Quadruple therapy with ethambutol, rifampin, isoniazid and pyrazinamide was started. After 3 months, there was a remarkable improvement in the patient’s general condition. Pulmonary symptoms improved under antituberculous drugs. Skin swabs showed positive cultures for 6 months. Two antibiograms did not disclose any resistance to tuberculostatic drugs. The patient was healed after twelve months of treatment.


Cutaneous tuberculosis is unusual in industrialized countries, most reports coming from developing countries [1,2]. The incidence of cutaneous tuberculosis has been reported to range from 0.15% to 0.26% [3]. Ravolamanana revealed that cutaneous tuberculosis occurred in 04.7% of extra-pulmonary manifestations of tuberculosis [4]. But the number of cutaneous tuberculosis observed in the north of Ethiopia, by Terranova [5], indicated a high incidence of the disease in the region. Terranova had identified 202 cases of cutaneous tuberculosis in the period of 34 months in the north of Ethiopia. 22% were HIV positive. Cutaneous tuberculosis is under diagnosed due to the low number of dermatologists and the poor life conditions in the population. Also, cutaneous tuberculosis diagnosis is difficult because of clinical polymorphism. Cutaneous manifestations are common in the HIV positive population and few lesions are biopsied [6]. The tuberculous gumma had been described during cutaneous tuberculosis. Kummar has found 05.4% of tuberculous gumma [2]. Terranova described 08.9% of tuberculous gumma. Assane found 11.25% of tuberculous gumma [7]. They had usually the aspect of cold abscesses. They are fluctuant, without painful. They were localized preferably on the members. Pulmonary (26.5%), osteoarticular (8.6%), neurological (0.66%) were the main visceral involvement [8]. Healing occurred after 1 to 2 months of treatment in all patients [9,10]. Recidivation occurred in 3 patients and 3 patients died [10].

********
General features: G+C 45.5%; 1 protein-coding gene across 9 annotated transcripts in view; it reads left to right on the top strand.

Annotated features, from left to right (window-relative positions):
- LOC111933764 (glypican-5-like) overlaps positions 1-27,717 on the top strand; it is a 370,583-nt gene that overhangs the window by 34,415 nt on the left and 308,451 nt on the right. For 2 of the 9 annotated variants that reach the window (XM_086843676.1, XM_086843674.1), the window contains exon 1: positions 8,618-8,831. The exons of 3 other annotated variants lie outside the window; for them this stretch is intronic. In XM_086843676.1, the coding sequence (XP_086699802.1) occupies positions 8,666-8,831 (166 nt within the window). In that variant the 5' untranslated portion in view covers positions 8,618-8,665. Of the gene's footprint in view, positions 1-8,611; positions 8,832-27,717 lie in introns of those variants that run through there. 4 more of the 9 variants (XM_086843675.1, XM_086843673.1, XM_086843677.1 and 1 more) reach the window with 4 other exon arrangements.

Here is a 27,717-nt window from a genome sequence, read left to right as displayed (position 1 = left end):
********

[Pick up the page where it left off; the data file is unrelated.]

Umapathy identified multidrug-resistance tuberculosis in 02% among 213 patients with cutaneous tuberculosis in India [9]. Cutaneous lesions usually respond favorably to antituberculous therapy; sometimes they require surgical management [10,11]. Slow responders to treatment have been reported, with lesions persisting occasionally >1 year. The recommended duration in cutaneous tuberculosis resulting from hematogenous spread is 10-12 months [12].

Cutaneous forms of miliary tuberculosis are a very rare subtype, resulting from a severe pulmonary infection overwhelming an already weakened immune system. Our patient presented lesions associated with concomitant clinical foci of tuberculosis make the diagnosis more evident. More common subtypes, scrofuloderma and lupus vulgaris, are more likely to be identified because of their frequency of occurrence.